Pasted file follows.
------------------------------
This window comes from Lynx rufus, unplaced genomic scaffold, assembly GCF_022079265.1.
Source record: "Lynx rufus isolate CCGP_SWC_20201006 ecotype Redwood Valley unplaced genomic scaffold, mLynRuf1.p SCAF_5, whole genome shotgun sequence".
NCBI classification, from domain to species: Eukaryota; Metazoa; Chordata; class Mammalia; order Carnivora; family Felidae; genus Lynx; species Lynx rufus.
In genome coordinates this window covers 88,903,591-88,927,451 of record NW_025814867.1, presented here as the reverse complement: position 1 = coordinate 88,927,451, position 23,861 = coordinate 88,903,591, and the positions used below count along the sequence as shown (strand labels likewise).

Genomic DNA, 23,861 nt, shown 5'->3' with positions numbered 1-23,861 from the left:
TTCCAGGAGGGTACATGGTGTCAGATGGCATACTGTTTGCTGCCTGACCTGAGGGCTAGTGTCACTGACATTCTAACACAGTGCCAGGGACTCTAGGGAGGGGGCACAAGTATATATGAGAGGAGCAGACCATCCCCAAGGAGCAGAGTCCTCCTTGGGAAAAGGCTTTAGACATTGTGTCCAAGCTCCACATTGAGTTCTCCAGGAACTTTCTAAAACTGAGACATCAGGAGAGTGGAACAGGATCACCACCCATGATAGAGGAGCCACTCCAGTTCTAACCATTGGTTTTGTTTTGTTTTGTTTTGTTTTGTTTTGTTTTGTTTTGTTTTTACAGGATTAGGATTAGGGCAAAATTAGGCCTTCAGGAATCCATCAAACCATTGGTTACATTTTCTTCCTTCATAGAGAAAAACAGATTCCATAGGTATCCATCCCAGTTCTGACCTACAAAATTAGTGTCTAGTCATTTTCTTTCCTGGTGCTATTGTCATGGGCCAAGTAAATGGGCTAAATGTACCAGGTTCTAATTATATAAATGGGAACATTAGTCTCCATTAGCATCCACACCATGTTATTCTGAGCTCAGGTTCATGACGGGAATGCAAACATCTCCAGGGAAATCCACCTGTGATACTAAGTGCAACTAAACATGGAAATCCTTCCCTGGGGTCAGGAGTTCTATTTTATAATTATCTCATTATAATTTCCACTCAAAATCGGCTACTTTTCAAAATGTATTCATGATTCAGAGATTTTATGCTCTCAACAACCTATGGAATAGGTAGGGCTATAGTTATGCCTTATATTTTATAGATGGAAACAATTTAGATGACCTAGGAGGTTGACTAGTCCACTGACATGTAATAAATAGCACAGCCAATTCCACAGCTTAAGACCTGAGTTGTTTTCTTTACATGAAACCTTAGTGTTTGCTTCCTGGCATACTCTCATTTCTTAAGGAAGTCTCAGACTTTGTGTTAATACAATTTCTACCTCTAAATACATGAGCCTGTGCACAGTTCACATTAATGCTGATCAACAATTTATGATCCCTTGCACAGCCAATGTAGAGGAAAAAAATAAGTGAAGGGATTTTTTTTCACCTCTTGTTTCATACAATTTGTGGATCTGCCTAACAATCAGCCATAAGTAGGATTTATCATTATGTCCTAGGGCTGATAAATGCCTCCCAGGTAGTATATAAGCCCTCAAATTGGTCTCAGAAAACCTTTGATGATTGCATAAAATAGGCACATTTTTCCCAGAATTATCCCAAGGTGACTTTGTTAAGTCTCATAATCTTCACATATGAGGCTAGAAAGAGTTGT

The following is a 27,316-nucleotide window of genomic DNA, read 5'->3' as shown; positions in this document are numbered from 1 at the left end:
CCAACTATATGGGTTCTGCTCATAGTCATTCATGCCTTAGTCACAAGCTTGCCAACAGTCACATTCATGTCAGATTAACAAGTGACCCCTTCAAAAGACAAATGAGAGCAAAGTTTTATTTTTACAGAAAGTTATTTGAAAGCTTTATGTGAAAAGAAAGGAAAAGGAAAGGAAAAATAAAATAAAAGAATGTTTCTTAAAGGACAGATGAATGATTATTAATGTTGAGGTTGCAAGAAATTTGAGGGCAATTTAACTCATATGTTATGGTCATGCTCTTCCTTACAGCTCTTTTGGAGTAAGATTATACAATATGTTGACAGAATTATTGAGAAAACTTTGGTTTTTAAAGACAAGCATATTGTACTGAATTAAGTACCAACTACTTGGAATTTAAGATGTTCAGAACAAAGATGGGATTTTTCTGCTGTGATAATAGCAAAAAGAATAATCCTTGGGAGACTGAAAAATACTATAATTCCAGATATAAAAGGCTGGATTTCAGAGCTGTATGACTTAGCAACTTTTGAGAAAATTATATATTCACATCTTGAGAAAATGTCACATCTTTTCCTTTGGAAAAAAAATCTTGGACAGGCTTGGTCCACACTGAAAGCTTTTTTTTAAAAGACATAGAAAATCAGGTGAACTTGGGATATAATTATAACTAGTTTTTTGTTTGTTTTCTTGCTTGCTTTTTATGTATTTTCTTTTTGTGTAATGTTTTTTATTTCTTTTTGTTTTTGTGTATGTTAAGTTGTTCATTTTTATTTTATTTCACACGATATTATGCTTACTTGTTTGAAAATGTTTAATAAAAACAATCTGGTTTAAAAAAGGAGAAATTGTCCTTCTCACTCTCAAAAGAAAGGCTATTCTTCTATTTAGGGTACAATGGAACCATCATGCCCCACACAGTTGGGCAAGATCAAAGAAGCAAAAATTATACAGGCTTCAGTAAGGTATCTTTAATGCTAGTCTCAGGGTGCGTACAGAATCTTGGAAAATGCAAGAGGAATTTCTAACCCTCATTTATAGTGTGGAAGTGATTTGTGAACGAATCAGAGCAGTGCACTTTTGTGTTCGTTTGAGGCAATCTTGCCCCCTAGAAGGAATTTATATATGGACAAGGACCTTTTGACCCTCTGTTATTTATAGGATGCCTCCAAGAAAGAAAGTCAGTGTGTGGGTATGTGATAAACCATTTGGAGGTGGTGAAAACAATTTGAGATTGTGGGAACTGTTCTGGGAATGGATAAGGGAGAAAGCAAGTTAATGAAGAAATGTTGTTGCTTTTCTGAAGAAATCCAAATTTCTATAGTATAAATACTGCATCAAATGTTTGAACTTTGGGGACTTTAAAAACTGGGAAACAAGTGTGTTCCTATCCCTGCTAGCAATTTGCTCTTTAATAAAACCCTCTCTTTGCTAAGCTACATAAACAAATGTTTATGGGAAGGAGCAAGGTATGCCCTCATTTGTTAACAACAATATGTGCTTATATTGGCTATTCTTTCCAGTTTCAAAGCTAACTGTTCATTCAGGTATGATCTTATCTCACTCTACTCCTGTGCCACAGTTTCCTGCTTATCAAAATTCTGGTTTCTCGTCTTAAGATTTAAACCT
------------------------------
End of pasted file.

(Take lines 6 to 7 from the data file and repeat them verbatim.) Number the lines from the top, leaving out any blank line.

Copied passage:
TTCCAGGAGGGTACATGGTGTCAGATGGCATACTGTTTGCTGCCTGACCTGAGGGCTAGTGTCACTGACATTCTAACACAGTGCCAGGGACTCTAGGGAGGGGGCACAAGTATATATGAGAGGAGCAGACCATCCCCAAGGAGCAGAGTCCTCCTTGGGAAAAGGCTTTAGACATTGTGTCCAAGCTCCACATTGAGTTCTCCAGGAACTTTCTAAAACTGAGACATCAGGAGAGTGGAACAGGATCACCACCCATGATAGAGGAGCCACTCCAGTTCTAACCATTGGTTTTGTTTTGTTTTGTTTTGTTTTGTTTTGTTTTGTTTTGTTTTTACAGGATTAGGATTAGGGCAAAATTAGGCCTTCAGGAATCCATCAAACCATTGGTTACATTTTCTTCCTTCATAGAGAAAAACAGATTCCATAGGTATCCATCCCAGTTCTGACCTACAAAATTAGTGTCTAGTCATTTTCTTTCCTGGTGCTATTGTCATGGGCCAAGTAAATGGGCTAAATGTACCAGGTTCTAATTATATAAATGGGAACATTAGTCTCCATTAGCATCCACACCATGTTATTCTGAGCTCAGGTTCATGACGGGAATGCAAACATCTCCAGGGAAATCCACCTGTGATACTAAGTGCAACTAAACATGGAAATCCTTCCCTGGGGTCAGGAGTTCTATTTTATAATTATCTCATTATAATTTCCACTCAAAATCGGCTACTTTTCAAAATGTATTCATGATTCAGAGATTTTATGCTCTCAACAACCTATGGAATAGGTAGGGCTATAGTTATGCCTTATATTTTATAGATGGAAACAATTTAGATGACCTAGGAGGTTGACTAGTCCACTGACATGTAATAAATAGCACAGCCAATTCCACAGCTTAAGACCTGAGTTGTTTTCTTTACATGAAACCTTAGTGTTTGCTTCCTGGCATACTCTCATTTCTTAAGGAAGTCTCAGACTTTGTGTTAATACAATTTCTACCTCTAAATACATGAGCCTGTGCACAGTTCACATTAATGCTGATCAACAATTTATGATCCCTTGCACAGCCAATGTAGAGGAAAAAAATAAGTGAAGGGATTTTTTTTCACCTCTTGTTTCATACAATTTGTGGATCTGCCTAACAATCAGCCATAAGTAGGATTTATCATTATGTCCTAGGGCTGATAAATGCCTCCCAGGTAGTATATAAGCCCTCAAATTGGTCTCAGAAAACCTTTGATGATTGCATAAAATAGGCACATTTTTCCCAGAATTATCCCAAGGTGACTTTGTTAAGTCTCATAATCTTCACATATGAGGCTAGAAAGAGTTGT

The following is a 27,316-nucleotide window of genomic DNA, read 5'->3' as shown; positions in this document are numbered from 1 at the left end: